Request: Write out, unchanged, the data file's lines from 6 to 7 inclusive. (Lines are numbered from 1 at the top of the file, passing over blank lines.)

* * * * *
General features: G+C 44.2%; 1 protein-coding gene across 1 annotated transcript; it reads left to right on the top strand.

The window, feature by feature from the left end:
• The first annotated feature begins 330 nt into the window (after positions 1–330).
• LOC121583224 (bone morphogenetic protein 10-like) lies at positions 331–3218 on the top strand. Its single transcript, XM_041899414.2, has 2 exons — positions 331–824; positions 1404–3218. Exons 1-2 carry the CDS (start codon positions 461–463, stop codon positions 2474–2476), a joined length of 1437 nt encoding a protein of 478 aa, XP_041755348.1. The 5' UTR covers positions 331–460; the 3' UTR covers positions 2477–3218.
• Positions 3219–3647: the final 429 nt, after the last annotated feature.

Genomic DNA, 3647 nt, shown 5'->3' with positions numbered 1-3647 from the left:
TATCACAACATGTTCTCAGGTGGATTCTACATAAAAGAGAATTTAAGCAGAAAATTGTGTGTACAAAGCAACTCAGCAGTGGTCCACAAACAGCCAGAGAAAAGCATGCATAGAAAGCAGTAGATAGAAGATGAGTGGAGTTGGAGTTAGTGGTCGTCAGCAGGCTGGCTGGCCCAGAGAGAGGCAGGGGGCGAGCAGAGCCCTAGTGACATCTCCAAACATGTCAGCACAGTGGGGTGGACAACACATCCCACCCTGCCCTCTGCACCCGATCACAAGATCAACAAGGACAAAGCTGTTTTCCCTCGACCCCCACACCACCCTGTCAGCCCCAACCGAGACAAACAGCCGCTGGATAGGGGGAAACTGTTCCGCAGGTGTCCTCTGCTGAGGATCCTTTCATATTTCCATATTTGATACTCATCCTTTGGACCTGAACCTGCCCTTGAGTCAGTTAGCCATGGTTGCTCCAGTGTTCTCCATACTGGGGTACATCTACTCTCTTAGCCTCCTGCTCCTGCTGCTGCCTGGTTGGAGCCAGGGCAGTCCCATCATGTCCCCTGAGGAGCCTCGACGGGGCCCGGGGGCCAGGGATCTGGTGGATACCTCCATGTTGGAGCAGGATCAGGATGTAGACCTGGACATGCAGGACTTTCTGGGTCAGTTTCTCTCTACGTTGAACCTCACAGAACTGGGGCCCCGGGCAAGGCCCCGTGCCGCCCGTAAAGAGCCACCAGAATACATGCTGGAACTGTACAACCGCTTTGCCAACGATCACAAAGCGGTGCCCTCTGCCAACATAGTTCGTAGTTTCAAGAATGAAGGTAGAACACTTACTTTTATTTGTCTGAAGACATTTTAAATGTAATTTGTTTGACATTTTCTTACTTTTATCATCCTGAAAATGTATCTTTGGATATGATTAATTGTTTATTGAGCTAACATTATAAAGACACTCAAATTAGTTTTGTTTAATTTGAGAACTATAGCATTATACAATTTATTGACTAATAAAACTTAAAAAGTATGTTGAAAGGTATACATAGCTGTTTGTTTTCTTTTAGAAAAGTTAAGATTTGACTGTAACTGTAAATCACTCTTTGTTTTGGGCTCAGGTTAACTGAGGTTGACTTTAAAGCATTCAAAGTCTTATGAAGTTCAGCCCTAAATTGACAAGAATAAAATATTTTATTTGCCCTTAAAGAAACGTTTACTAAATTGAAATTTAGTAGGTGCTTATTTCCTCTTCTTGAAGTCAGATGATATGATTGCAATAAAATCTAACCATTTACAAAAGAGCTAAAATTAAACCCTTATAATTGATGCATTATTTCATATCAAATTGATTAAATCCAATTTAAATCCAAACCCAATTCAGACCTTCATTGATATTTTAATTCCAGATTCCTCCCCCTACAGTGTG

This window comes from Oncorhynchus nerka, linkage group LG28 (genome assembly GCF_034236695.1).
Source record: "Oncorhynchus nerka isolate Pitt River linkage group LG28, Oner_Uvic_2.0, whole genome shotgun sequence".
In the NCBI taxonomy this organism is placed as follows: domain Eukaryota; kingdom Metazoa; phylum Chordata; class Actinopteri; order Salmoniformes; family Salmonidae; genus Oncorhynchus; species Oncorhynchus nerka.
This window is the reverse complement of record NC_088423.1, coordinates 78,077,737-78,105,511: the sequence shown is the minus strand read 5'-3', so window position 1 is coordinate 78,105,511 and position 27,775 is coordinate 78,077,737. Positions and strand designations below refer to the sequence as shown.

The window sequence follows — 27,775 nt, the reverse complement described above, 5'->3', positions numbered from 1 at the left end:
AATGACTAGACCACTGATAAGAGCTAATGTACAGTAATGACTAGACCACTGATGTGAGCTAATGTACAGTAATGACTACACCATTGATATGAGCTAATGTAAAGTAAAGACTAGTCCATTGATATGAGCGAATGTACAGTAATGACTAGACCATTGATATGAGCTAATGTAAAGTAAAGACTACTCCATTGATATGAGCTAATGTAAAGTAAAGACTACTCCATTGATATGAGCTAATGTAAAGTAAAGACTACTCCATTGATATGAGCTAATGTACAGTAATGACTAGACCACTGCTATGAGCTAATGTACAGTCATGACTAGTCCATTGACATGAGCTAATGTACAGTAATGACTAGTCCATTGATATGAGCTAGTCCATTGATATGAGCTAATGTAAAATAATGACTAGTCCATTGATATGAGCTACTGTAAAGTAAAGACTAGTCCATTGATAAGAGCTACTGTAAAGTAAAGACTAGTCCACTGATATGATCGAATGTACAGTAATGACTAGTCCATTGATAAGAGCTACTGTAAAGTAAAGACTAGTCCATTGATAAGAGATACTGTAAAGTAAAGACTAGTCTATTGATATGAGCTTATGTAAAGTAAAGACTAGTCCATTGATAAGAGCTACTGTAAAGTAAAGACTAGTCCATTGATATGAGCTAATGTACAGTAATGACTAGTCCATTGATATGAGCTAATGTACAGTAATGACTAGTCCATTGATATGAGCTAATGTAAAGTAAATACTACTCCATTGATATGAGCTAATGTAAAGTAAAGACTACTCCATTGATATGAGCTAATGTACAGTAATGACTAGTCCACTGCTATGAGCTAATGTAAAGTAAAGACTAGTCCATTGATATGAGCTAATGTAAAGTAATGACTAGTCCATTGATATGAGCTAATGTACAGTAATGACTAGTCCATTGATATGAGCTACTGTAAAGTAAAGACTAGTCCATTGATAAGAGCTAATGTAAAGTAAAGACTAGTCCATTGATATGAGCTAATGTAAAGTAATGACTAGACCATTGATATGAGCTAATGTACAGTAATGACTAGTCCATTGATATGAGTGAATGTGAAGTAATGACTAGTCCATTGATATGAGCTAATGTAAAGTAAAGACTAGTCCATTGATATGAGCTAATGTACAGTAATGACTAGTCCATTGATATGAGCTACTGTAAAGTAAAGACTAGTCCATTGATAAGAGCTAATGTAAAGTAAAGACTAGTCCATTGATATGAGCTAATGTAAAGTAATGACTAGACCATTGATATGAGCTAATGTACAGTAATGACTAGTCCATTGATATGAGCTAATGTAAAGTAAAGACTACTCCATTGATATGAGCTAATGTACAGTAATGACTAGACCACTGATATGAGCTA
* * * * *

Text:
Genomic DNA, 3647 nt, shown 5'->3' with positions numbered 1-3647 from the left:
TATCACAACATGTTCTCAGGTGGATTCTACATAAAAGAGAATTTAAGCAGAAAATTGTGTGTACAAAGCAACTCAGCAGTGGTCCACAAACAGCCAGAGAAAAGCATGCATAGAAAGCAGTAGATAGAAGATGAGTGGAGTTGGAGTTAGTGGTCGTCAGCAGGCTGGCTGGCCCAGAGAGAGGCAGGGGGCGAGCAGAGCCCTAGTGACATCTCCAAACATGTCAGCACAGTGGGGTGGACAACACATCCCACCCTGCCCTCTGCACCCGATCACAAGATCAACAAGGACAAAGCTGTTTTCCCTCGACCCCCACACCACCCTGTCAGCCCCAACCGAGACAAACAGCCGCTGGATAGGGGGAAACTGTTCCGCAGGTGTCCTCTGCTGAGGATCCTTTCATATTTCCATATTTGATACTCATCCTTTGGACCTGAACCTGCCCTTGAGTCAGTTAGCCATGGTTGCTCCAGTGTTCTCCATACTGGGGTACATCTACTCTCTTAGCCTCCTGCTCCTGCTGCTGCCTGGTTGGAGCCAGGGCAGTCCCATCATGTCCCCTGAGGAGCCTCGACGGGGCCCGGGGGCCAGGGATCTGGTGGATACCTCCATGTTGGAGCAGGATCAGGATGTAGACCTGGACATGCAGGACTTTCTGGGTCAGTTTCTCTCTACGTTGAACCTCACAGAACTGGGGCCCCGGGCAAGGCCCCGTGCCGCCCGTAAAGAGCCACCAGAATACATGCTGGAACTGTACAACCGCTTTGCCAACGATCACAAAGCGGTGCCCTCTGCCAACATAGTTCGTAGTTTCAAGAATGAAGGTAGAACACTTACTTTTATTTGTCTGAAGACATTTTAAATGTAATTTGTTTGACATTTTCTTACTTTTATCATCCTGAAAATGTATCTTTGGATATGATTAATTGTTTATTGAGCTAACATTATAAAGACACTCAAATTAGTTTTGTTTAATTTGAGAACTATAGCATTATACAATTTATTGACTAATAAAACTTAAAAAGTATGTTGAAAGGTATACATAGCTGTTTGTTTTCTTTTAGAAAAGTTAAGATTTGACTGTAACTGTAAATCACTCTTTGTTTTGGGCTCAGGTTAACTGAGGTTGACTTTAAAGCATTCAAAGTCTTATGAAGTTCAGCCCTAAATTGACAAGAATAAAATATTTTATTTGCCCTTAAAGAAACGTTTACTAAATTGAAATTTAGTAGGTGCTTATTTCCTCTTCTTGAAGTCAGATGATATGATTGCAATAAAATCTAACCATTTACAAAAGAGCTAAAATTAAACCCTTATAATTGATGCATTATTTCATATCAAATTGATTAAATCCAATTTAAATCCAAACCCAATTCAGACCTTCATTGATATTTTAATTCCAGATTCCTCCCCCTACAGTGTG